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Photo by Jenna Bagcal/QNS

On Tuesday, Nov. 6, Assemblyman Ed Braunstein will be up for re-election in District 26.

The eight-year incumbent will go up against his Republican challenger, David Bressler, the regional manager for a national bakery conglomerate. Since the beginning of his re-election campaign, the assemblyman has focused his message on what he has accomplished during his time in office and what he’s currently working on for his constituents in northeast Queens.

According to Braunstein, the past eight years in Albany have been productive and his constituents from areas including Bayside, Douglaston, Glen Oaks, Little Neck, North Shore Towers and Whitestone, have felt its effects.

He has passed eight on-time budgets, been part of raising the minimum wage to $15 an hour and has worked on making public college free for families who make $125,000 or less each year. But the assemblyman realizes that there is more to do in Albany, including getting more funding for education and fighting back against Mayor de Blasio’s plan to abolish the Specialized High Schools Admissions Test (SHSAT).

Recently, Braunstein secured nearly $2 million in funding for 25 area schools. The grant allowed District 26 public schools to purchase technology like computers, smart boards and security cameras to benefit their students.

In June, Braunstein said that he was “one of the first lawmakers” to oppose getting rid of the SHSAT, a test which the assemblyman believes is a fair way to admit children to the eight elite high schools across the city.

“We need to come up with comprehensive solutions, including providing free and low-cost test prep for low-income families,” said Braunstein, who adds that the lack of diversity in these schools is something that should be changed.

Without the test, Braunstein said that the specialized high schools will take the top 10 percent of eighth graders from each middle school. But he said that “not all middle schools are the same.”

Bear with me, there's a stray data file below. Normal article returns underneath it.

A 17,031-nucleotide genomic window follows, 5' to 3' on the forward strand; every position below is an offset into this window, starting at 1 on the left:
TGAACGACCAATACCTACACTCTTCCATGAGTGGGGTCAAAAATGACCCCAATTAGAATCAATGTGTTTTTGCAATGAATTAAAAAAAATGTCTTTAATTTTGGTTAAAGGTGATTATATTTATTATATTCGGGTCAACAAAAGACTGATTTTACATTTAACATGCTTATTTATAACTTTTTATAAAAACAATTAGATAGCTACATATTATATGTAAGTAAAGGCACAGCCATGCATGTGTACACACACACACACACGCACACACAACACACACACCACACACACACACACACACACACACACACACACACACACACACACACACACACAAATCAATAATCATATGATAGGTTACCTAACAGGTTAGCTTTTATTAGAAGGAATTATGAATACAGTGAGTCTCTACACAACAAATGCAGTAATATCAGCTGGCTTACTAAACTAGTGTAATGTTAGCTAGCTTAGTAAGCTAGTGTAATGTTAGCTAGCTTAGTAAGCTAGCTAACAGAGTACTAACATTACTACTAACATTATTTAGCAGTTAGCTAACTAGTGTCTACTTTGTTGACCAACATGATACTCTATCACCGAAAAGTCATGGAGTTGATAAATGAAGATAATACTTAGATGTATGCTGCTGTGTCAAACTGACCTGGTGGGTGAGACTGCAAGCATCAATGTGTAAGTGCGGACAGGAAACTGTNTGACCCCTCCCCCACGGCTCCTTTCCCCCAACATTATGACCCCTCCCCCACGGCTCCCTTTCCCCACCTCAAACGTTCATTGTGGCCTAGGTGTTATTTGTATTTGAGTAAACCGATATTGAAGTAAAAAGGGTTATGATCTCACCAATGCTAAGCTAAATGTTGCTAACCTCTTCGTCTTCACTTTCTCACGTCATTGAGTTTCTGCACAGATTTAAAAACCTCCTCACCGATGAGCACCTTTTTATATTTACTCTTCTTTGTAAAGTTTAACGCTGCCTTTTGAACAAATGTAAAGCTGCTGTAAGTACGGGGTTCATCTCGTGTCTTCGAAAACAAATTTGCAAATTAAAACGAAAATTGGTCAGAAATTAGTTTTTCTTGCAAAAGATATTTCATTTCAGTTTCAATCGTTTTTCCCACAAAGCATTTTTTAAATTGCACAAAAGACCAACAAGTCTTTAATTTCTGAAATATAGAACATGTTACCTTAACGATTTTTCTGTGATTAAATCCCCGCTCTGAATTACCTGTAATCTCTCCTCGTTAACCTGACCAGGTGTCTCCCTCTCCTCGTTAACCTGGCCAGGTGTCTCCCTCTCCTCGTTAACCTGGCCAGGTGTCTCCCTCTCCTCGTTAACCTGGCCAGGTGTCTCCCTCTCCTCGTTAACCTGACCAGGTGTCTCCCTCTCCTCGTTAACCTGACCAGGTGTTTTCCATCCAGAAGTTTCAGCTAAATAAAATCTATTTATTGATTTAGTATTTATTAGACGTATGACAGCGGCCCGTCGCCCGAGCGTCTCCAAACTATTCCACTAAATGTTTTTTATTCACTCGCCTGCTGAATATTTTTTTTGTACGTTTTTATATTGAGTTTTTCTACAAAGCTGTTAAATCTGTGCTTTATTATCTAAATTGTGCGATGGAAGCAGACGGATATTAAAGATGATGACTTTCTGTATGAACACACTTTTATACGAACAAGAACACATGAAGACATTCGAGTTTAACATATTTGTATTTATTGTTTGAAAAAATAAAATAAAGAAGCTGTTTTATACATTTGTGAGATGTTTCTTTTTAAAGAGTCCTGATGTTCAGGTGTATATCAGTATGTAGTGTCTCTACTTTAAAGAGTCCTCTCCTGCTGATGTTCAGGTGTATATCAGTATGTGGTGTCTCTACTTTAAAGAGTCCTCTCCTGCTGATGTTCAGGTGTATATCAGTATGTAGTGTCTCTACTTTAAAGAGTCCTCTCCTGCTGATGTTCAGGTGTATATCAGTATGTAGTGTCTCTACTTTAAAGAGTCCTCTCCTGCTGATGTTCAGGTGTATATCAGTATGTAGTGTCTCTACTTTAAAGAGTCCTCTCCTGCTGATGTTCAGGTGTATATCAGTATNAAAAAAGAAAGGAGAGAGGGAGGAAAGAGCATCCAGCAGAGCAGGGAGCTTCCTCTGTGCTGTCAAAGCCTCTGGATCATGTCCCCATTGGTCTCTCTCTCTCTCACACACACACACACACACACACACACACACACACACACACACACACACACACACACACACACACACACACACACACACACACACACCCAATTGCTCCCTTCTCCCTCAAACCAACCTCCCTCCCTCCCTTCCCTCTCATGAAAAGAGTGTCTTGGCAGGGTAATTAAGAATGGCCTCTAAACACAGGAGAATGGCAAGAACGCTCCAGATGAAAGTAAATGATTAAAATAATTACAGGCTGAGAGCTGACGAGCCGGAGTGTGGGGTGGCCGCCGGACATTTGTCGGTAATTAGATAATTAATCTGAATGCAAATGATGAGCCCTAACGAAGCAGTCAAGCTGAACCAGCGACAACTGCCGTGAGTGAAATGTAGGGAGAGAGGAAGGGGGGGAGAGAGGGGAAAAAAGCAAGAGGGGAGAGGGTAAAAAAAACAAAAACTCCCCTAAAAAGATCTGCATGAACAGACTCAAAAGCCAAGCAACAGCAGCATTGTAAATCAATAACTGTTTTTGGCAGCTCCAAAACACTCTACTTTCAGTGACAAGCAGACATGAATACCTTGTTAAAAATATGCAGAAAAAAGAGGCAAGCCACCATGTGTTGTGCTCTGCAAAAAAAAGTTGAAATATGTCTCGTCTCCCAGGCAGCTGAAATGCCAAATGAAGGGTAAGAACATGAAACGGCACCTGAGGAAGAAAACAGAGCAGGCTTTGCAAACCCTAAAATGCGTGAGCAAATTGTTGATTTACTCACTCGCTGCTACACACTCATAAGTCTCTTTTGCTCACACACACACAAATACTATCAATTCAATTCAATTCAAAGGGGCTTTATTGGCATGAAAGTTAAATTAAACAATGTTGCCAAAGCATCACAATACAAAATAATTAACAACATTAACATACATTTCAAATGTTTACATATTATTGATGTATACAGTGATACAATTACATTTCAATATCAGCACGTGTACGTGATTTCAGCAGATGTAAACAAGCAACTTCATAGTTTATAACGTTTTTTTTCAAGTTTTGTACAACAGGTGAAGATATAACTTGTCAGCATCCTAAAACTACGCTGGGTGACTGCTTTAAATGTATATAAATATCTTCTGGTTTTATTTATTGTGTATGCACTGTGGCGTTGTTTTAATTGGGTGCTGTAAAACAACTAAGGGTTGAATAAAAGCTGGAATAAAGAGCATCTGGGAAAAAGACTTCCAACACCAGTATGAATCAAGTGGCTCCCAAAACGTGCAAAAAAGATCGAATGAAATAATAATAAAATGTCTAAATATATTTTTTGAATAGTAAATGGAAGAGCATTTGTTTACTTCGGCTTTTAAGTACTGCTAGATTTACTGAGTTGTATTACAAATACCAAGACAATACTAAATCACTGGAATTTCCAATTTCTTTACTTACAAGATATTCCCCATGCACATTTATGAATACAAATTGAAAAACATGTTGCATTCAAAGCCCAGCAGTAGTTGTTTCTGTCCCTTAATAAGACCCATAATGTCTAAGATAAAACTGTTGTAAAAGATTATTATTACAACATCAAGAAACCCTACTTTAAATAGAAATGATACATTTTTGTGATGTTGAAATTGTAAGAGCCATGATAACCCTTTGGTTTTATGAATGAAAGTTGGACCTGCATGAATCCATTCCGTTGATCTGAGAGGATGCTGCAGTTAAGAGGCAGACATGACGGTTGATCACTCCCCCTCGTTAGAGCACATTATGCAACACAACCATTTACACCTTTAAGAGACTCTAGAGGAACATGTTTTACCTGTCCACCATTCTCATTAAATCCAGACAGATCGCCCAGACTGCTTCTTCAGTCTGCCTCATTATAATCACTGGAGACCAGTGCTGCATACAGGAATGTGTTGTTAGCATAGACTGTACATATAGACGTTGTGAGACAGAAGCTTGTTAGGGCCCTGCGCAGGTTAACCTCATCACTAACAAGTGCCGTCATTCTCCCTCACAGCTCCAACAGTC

“Admitting students who aren’t prepared for the rigorous curriculum would diminish the quality of the schools,” the assemblyman said.

Braunstein has also been tackling the airplane and helicopter noise in his district, which is one of the top concerns plaguing his constituents. He explained that in 2012, the Federal Aviation Administration (FAA) launched new flight patterns with planes that use Next-Gen technology, which in addition to producing excessive noise also pose potential health risks.

“I hear the noise myself and it personally annoys me,” said the assemblyman who lives in Bayside and hears flights on the TNNIS Climb route.

He shared that according to a study done by Columbia University called “The Trade-Off between Optimizing Flight Patterns and Human Health,” the cost of negative health effects outweighs the benefits of the new flight paths.

In order to get changes that benefit his constituency, Braunstein participates in the New York Community Aviation Roundtable to urge the Port Authority of New York and New Jersey to conduct the Part 150 Study to better evaluate noise impacts to the communities surrounding JFK and LaGuardia airports.

The midterm elections are on Tuesday, Nov. 6. Click here to confirm the location of your local polling site.

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